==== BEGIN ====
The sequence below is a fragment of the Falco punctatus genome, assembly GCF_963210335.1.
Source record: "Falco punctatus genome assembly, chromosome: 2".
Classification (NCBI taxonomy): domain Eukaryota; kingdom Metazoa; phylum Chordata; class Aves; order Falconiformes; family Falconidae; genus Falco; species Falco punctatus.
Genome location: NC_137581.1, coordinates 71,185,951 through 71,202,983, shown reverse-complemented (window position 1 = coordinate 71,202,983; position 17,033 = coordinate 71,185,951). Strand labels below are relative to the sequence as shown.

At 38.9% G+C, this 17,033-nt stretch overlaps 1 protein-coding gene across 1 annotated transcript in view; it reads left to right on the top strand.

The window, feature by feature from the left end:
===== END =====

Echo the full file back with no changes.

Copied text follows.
The sequence below is a fragment of the Falco punctatus genome, assembly GCF_963210335.1.
Source record: "Falco punctatus genome assembly, chromosome: 2".
Classification (NCBI taxonomy): domain Eukaryota; kingdom Metazoa; phylum Chordata; class Aves; order Falconiformes; family Falconidae; genus Falco; species Falco punctatus.
Genome location: NC_137581.1, coordinates 71,185,951 through 71,202,983, shown reverse-complemented (window position 1 = coordinate 71,202,983; position 17,033 = coordinate 71,185,951). Strand labels below are relative to the sequence as shown.

At 38.9% G+C, this 17,033-nt stretch overlaps 1 protein-coding gene across 1 annotated transcript in view; it reads left to right on the top strand.

The window, feature by feature from the left end: